Mr Djotodia used to be CAR's envoy in the neighbouring Sudanese region of Darfur, where he is believed to have recruited fighters from the Janjaweed militias accused of atrocities, as well as mercenaries from Chad. He has been fighting Mr Bozize for many years. They signed a peace deal in 2007 but Mr Djotodia accused the ousted president of not respecting it and launched a new rebellion. It is not clear who the country's new leader will be but he or she will inherit a difficult task.

CAR: Religious tinderbox

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Why does it matter?
 People prepare to cross by boat the Oubangui river to reach Congolese city Zongo on 10 October 2013 in Bangui, CAR

Apart from the appalling humanitarian situation, the conflict could draw in its neighbours. Some officials suspect that some of the local Muslim Seleka warlords may have a radical Islamist agenda after studying in the Middle East. The country is also rich in virgin forests and minerals - and corruption in the diamond and timber trade has already fuelled much of the country's instability, while its people remain among the poorest in the world.

How Islamist militancy threatens Africa

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Has CAR ever been stable?
Self-proclaimed emperor of Central African Empire, Jean-Bedel Bokassa on 4 December 1977 on the throne after crowning himself in Bangui, CAR

No. Since independence from France in 1960 there have been eight coups. Its most notorious leader was Jean-Bedel Bokassa, who crowned himself emperor at a coronation where he wore a costume inspired by Napoleon and rode in a carriage flanked by soldiers dressed as 19th Century French cavalrymen. He was variously accused of being a cannibal and feeding opponents to lions and crocodiles in his personal zoo.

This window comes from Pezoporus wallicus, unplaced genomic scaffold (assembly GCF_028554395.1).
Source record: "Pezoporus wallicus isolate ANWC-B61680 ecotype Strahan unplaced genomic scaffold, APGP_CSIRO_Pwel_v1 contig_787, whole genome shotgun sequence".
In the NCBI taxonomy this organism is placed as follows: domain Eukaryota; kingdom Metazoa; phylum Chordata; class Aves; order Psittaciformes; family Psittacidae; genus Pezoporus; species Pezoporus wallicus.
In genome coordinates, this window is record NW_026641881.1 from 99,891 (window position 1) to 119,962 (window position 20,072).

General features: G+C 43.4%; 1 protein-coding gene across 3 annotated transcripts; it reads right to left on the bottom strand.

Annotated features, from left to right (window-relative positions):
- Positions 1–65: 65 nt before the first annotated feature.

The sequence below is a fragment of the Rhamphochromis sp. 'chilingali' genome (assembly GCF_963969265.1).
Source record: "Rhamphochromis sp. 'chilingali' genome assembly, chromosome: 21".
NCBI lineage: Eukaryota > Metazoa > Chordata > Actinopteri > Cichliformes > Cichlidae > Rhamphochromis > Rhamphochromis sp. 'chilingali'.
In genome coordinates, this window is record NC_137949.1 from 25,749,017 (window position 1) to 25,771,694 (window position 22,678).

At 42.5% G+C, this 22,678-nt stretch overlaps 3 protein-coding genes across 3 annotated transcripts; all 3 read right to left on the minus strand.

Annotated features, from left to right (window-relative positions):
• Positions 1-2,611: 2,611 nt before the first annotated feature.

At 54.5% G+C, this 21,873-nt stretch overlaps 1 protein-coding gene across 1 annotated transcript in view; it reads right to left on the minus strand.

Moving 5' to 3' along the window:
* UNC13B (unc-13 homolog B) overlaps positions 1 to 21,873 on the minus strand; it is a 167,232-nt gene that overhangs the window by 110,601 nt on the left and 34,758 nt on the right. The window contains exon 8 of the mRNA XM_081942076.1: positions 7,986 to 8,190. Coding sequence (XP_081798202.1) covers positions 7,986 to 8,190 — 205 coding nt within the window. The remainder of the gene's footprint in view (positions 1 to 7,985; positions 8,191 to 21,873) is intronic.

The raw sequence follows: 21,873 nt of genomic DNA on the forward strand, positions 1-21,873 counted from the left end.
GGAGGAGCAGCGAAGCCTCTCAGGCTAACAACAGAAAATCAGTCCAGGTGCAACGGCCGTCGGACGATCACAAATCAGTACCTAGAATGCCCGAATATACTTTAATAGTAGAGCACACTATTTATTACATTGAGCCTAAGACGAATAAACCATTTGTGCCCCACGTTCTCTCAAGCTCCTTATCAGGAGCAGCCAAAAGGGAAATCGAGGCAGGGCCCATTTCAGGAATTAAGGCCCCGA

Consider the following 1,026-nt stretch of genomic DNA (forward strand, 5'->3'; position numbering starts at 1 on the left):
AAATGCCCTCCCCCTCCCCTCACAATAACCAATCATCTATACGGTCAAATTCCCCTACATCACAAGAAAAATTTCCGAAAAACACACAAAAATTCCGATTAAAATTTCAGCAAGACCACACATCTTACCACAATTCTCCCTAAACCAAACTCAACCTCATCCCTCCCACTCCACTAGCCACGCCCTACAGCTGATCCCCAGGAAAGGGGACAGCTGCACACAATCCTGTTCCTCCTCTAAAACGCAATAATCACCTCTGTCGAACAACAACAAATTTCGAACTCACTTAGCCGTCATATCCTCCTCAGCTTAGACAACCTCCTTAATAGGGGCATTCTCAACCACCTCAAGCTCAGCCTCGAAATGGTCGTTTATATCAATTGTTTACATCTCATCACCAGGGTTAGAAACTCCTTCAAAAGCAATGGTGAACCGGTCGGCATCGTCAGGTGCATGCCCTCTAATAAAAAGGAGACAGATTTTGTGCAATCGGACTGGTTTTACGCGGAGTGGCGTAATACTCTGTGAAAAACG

Jean-Pierre Bemba, a rebel leader turned politician from neighbouring Democratic Republic of Congo, is also on trial at The Hague for alleged war crimes committed a decade ago when his fighters came to help put down a coup by Francois Bozize, who was himself ousted by Seleka in March.

'Good old days' under Bokassa?

Jean-Pierre Bemba's day in court

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What is being done?
A French soldier at Bangui airport, CAR

The African Union has taken over command of the peacekeeping operation, with 4,000 soldiers now on the ground.

France, with UN approval, has also deployed 1,600 troops to try to end the violence, but fighting has continued, with more than 1,000 killed in clashes since December.

Why is France sending troops?

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Why hasn't this stopped the violence?
Graffiti reading "No to France" in a suburb of the capital, Bangui - 9 January 2013

It is hard for the peacekeepers to provide security throughout the vast and under-developed country. As regional peacekeepers have arrived in towns, armed gangs have left to prioritise remote areas elsewhere.

The peacekeepers have also added to the tension with some Muslims suspecting French troops of siding with Christians, while some Christians see Chadian soldiers in the AU force as siding with Muslims.